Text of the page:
While O-ring seal erosion of the right SRB was initially to blame, a technical accident explained by Perrow’s (1999) NAT, the Presidential Commission unveiled the truth, that gross human negligence caused the disaster. Vaughan (1996) argues that the “can do/change is bad” culture of NASA’s managers and Morton Thiokol’s managers and engineers resulted in the normalisation of deviance. They accepted flaws in the risky new technologies, believing that nothing could go wrong.

Nine of Deming’s (1986) 14 points reveals that the Challenger incident was avoidable and illustrates the actions that could be taken to prevent a similar crisis from occurring. Many of the Commission’s recommendations to NASA included quality-based improvements, but their failure was marked by the explosion of the Columbia shuttle in 2003.

Jefferson (2002) uses a similarly government funded organisation, the NHS, to demonstrate how quality management can fail, for which the reasons are explained by Straker (2004). However, the latter argues conclusively that quality can be highly successful if a learning organisational culture is created. Collins (1999) remarks upon the success of quality management at Granite Rock due to the implementation of catalytic mechanisms, which implies that NASA could also succeed at attaining their BHAG by employing such methods, such as a culture change program that creates true intrinsic motivation20 to build quality products.

Word count: 3,300



Collins, J., ‘Turning Goals into Results: The Power of Catalytic Mechanisms’, Harvard Business Review, 1999, p71-82
Rijpma, J., ‘From Deadlock to Dead End: The Normal Accidents-High Reliability Debates Revisited’, Journal of Contingencies & Crisis Management, Vol.1, March 11 2003, p37-45


Deming, W. (1986) Out of the Crisis. Cambridge: Press Syndicate of the University of Cambridge.
Jefferson, H., ‘Quality in the NHS’ in Anthony, J. & Preece, D. (2002). Understanding, Managing and Implementing Quality: Frameworks, Techniques and Cases. London: Routledge.
Kohn (1993). Punished by Rewards. Boston: Houghton Mifflin
Liker, J. (2004). The Toyota Way. New York: McGraw-Hill
Perrow, C. (1999). Normal Accidents: Living with Hight Risk Technologies. Chichester: Princeton University Press.
Vaughan, D. (1996). The Challenger Launch Decision: Risky Technology, Culture, and Deviance at NASA. Chigaco: University of Chicago Press
Walton, M. (1989). W. Edwards Deming: The Man and his Mission. London: Mercury Books.


Straker, D. (2004). ‘Breaking the Fad – Failure Cycle’, in http://www.syque.com/articles/fad_failure/fad_failure_1.htm [Visited March 2006]
The Presidential Commission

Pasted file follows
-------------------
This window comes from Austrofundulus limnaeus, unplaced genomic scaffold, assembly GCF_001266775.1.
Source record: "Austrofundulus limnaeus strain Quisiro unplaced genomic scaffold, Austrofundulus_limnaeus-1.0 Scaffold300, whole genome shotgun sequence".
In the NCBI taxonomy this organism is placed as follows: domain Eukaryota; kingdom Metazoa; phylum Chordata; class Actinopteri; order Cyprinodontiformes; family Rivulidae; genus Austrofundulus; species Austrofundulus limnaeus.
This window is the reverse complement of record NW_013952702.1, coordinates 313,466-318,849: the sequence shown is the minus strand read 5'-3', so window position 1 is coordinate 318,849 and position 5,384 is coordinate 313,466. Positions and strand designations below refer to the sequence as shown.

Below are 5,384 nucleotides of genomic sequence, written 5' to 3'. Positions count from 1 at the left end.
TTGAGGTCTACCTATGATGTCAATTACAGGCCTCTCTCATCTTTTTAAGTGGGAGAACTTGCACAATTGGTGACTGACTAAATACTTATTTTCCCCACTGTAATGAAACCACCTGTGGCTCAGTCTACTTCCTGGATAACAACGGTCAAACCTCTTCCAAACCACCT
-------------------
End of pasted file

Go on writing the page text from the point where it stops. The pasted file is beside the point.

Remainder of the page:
http://history.nasa.gov/rogersrep/v1ch4.htm [Visited January 2006]

http://science.ksc.nasa.gov/shuttle/missions/51-l/docs/rogers-commission/Chapter-5.txt [Visited February 2006]

http://science.ksc.nasa.gov/shuttle/missions/51-l/docs/rogers-commission/recommendations.txt [Visited February 2006]
Sites with unidentifiable authors

http://news.bbc.co.uk/onthisday/hi/dates/stories/january/28/newsid_2506000/2506161.stm [Visited January 2006]

http://www.msnbc.msn.com/id/11031097/page/2/ [Visited January 2006]

http://en.wikipedia.org/wiki/Space_Shuttle_Columbia_disaster [Visited March 2006]

1 Richard Feynman, Rogers Commission Report.


3 Vaughan, D. (1996). The Challenger Launch Decision: Risky Technology, Culture, and Deviance at NASA, pg34

4 The capital was apparently being redirected to fund the war effort in Viet Nam. Vaughan (1996), pg17

5 Vaughan (1996), pg20

6 http://www.msnbc.msn.com/id/11031097/page/2/

7 Vaughan (1996), pg42

8 Vaughan (1996), pg42

9 Vaughan (1996), pg116

10 Vaughan (1996), pg106

11 Explanations for some of the points are also derived from Walton (1989). W. Edwards Deming: The Man and his Mission, pp34-36

12 Deming (1986). Out of the Crisis, pg46

13 Deming (1986), pg59

14 http://science.ksc.nasa.gov/shuttle/missions/51-l/docs/rogers-commission/recommendations.txt

15 http://en.wikipedia.org/wiki/Space_Shuttle_Columbia_disaster. The shuttle’s destruction was not due to O-ring erosion, but inadequate foam. However, the “can do”/ “change is bad” culture was the primary cause of the disaster, meaning that things had not changed enough.

16 Straker, D. (2004). ‘Breaking the Fad – Failure Cycle’, in http://www.syque.com/articles/fad_failure/fad_failure_1.htm

17 Collins, ‘Turning Goals into Results: The Power of Catalytic Mechanisms’, Harvard Business Review, 1999, pg72

18 Collins (1999), pg72

19 Liker (2004) The Toyota Way. New York: McGraw-Hill

20 Kohn (1993), Punished by Rewards. Boston: Houghton Mifflin